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  • The Crimes Legislation Amendment (Coercive Control) Act 2022 (NSW) was passed by NSW Parliament in late November 2022 criminalising coercive control.
  • Coercive control consists of a pattern of behaviour where one person uses his or her power to dominate another, depriving the victim of his or her own autonomy.
  • Coercive control has been considered in a number of recent family law cases; context is critical when determining what acts and behaviours may constitute coercive control.
  • Domestic violence literacy is vital to support victims who have experienced coercive control.

In November 2022, the NSW Parliament passed the Crimes Legislation Amendment (Coercive Control) Act 2022 (NSW) (‘Act’). The Act amends the Crimes Act 1900 (NSW) and has the effect of criminalising the act of ‘coercive control’ in the context of current and former intimate partner relationships. These provisions are expected to commence mid-2024 (see section 2 of the Act).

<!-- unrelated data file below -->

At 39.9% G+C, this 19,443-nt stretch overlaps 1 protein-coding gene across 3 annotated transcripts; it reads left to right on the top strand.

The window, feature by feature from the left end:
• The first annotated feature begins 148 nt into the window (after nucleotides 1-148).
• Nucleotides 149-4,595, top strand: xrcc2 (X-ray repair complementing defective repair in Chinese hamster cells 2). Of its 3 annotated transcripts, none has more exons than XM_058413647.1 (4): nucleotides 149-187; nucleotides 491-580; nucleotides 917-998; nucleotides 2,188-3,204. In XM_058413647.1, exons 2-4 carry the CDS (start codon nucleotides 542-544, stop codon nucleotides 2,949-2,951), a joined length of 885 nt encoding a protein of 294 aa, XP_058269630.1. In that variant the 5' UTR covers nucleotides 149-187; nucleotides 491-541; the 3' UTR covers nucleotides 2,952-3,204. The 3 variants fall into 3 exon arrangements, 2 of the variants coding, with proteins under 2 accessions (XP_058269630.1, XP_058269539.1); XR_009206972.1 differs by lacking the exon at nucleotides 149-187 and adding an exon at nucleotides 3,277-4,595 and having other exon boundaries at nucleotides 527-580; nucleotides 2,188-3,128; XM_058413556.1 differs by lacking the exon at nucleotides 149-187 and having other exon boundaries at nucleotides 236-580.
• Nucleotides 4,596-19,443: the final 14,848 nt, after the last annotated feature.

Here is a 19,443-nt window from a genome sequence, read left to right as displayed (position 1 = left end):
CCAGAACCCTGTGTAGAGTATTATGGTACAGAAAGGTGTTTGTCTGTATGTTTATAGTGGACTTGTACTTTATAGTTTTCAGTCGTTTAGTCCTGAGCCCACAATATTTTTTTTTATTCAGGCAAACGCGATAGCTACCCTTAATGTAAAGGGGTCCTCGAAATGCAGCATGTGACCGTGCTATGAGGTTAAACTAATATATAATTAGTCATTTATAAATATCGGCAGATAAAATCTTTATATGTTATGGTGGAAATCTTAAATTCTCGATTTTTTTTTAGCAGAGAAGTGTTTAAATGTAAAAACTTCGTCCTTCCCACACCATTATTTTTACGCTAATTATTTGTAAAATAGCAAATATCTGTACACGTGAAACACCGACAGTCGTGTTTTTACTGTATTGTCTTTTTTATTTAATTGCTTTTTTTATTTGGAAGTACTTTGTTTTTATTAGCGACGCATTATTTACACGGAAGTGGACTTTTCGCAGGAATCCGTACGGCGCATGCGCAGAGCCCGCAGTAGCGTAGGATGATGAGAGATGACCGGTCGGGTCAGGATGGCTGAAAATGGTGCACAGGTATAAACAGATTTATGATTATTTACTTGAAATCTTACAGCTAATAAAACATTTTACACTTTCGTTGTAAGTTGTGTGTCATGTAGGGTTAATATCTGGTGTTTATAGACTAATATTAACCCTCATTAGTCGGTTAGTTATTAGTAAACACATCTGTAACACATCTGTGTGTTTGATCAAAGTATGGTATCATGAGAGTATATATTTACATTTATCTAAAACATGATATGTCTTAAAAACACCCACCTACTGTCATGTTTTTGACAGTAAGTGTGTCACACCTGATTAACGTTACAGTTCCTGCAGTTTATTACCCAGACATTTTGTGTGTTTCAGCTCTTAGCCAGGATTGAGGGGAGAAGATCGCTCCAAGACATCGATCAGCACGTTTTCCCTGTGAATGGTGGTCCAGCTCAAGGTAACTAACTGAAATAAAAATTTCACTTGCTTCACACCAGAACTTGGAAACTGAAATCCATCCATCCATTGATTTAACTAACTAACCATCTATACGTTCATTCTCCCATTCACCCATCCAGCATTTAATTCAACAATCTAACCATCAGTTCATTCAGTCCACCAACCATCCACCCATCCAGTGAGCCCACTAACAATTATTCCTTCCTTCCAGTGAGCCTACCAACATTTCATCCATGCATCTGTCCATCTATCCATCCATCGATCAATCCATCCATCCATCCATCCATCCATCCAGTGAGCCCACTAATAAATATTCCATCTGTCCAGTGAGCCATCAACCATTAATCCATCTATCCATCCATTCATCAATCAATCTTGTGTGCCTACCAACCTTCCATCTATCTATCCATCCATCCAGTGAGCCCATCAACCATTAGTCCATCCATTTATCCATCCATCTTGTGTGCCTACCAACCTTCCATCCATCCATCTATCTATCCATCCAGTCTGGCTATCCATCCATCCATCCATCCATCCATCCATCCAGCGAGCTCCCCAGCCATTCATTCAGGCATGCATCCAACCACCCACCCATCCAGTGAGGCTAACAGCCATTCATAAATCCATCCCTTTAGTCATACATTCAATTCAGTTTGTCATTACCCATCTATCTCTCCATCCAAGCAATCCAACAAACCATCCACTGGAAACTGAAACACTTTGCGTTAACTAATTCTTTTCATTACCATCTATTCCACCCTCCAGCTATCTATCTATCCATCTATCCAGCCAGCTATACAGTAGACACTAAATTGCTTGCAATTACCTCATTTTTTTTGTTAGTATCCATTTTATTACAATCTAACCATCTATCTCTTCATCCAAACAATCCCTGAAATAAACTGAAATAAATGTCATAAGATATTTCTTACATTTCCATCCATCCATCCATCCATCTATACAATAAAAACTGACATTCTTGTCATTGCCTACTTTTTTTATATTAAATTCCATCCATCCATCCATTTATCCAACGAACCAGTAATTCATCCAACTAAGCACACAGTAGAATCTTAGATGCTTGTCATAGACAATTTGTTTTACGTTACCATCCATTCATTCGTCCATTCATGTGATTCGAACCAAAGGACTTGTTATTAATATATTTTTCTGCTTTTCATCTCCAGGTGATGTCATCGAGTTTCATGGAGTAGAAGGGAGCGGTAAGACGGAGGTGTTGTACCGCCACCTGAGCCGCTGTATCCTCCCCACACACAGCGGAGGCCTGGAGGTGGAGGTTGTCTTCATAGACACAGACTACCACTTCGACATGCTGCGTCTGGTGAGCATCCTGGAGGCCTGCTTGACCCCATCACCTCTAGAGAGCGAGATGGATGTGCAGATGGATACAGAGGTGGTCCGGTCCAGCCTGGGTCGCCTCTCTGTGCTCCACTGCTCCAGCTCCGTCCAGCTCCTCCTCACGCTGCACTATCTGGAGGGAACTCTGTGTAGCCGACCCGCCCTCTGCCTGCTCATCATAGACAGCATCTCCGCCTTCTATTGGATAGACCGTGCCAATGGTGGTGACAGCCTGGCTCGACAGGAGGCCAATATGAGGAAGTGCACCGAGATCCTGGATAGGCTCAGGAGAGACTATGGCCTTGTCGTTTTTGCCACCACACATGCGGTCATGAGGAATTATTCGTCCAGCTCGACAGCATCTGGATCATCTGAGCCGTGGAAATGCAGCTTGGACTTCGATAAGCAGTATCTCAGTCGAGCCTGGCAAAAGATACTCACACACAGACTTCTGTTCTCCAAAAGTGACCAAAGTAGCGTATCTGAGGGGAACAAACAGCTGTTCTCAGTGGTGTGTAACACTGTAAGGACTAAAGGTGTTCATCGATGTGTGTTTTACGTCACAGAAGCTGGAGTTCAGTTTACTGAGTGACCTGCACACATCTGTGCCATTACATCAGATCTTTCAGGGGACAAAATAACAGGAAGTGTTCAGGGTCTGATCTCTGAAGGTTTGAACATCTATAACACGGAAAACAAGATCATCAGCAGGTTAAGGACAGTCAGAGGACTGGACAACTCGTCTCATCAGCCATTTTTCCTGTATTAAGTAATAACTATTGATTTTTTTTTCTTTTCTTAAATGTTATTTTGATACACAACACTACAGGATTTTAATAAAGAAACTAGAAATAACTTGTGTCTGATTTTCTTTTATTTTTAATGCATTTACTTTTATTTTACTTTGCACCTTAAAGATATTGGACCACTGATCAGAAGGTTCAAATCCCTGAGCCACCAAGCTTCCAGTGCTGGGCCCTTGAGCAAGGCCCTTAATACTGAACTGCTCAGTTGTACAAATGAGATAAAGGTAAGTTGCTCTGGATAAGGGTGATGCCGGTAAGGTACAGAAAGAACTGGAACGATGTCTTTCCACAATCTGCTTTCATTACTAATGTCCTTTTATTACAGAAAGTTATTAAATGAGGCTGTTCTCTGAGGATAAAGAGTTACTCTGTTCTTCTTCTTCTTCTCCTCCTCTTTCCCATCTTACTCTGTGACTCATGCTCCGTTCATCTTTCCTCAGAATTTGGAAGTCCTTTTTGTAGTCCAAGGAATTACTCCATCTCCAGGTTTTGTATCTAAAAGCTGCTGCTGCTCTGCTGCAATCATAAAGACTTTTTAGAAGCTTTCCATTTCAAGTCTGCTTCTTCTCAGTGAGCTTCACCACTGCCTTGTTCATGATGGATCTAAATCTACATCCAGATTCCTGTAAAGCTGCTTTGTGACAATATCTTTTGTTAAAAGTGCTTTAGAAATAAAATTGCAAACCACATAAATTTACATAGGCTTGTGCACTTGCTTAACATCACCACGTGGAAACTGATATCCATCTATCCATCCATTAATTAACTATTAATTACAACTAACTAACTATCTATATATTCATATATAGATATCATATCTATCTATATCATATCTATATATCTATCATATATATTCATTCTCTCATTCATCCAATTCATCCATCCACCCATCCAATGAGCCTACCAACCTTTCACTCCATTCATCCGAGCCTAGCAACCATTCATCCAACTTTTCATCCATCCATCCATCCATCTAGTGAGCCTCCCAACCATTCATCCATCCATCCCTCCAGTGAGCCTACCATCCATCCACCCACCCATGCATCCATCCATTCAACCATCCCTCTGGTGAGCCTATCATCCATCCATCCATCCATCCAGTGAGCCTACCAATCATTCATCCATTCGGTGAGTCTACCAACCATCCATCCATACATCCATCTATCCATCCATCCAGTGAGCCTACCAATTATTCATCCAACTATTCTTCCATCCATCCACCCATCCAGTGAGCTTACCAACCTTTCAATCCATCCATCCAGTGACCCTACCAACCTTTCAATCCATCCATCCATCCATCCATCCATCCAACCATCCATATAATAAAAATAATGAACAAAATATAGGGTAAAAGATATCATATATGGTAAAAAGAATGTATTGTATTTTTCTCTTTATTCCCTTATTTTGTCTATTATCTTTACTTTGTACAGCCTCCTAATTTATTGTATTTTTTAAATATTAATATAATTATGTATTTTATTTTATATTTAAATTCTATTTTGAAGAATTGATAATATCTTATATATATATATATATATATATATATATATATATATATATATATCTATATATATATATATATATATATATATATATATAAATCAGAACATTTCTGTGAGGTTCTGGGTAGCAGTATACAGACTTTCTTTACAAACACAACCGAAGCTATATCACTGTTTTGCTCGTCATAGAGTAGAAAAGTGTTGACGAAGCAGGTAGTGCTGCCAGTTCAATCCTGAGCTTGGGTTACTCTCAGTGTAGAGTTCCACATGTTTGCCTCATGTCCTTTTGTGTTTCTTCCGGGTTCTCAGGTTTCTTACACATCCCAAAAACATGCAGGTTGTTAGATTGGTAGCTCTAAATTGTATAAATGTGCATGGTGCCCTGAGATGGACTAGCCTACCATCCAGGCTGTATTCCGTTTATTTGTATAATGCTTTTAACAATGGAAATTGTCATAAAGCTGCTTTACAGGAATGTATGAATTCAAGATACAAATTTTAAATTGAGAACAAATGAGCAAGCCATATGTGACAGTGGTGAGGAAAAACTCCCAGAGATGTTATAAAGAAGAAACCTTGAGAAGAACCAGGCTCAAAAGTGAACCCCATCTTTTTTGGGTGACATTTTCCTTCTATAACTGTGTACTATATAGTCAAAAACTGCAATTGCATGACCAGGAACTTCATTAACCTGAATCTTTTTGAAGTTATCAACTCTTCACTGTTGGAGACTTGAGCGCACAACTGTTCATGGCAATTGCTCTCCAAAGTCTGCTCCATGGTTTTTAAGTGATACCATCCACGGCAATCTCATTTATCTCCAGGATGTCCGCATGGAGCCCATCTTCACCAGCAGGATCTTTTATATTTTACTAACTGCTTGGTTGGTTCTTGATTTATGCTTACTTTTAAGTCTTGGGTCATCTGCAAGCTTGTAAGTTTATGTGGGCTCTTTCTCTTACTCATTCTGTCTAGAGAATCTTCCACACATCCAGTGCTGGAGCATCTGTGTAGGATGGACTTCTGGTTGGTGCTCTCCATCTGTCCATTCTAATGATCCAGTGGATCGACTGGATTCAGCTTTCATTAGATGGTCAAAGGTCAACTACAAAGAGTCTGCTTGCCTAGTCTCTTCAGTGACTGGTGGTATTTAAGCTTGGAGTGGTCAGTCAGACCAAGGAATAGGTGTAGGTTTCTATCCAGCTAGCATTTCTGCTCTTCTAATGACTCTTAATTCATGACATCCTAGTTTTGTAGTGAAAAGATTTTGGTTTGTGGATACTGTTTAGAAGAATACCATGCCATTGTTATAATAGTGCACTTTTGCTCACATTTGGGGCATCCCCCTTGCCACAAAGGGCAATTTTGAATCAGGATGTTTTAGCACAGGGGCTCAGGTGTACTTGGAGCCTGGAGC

This legislative change has brought the concept of coercive control into the fore of mainstream media; however, the family law jurisdiction has been dealing with the concept for some time. This article will look at how coercive control has been considered and approached in recent family law case law.

What is coercive control?

While there is no overarching definition of ‘coercive control’ in the family law system, the concept has been extensively discussed in the social sciences. American Professor Evan Stark suggests coercive control is, on the part of the perpetrator, ‘a pattern of domination that includes tactics to isolate, degrade, exploit and control’. Stark suggests that coercive control is a ‘liberty crime’, rather than a ‘crime of assault’ – its essence being a ‘deprivation of liberty’ (see Evan Stark, Coercive Control: How Men Entrap Women in Personal Life (Oxford University Press, 2007)).

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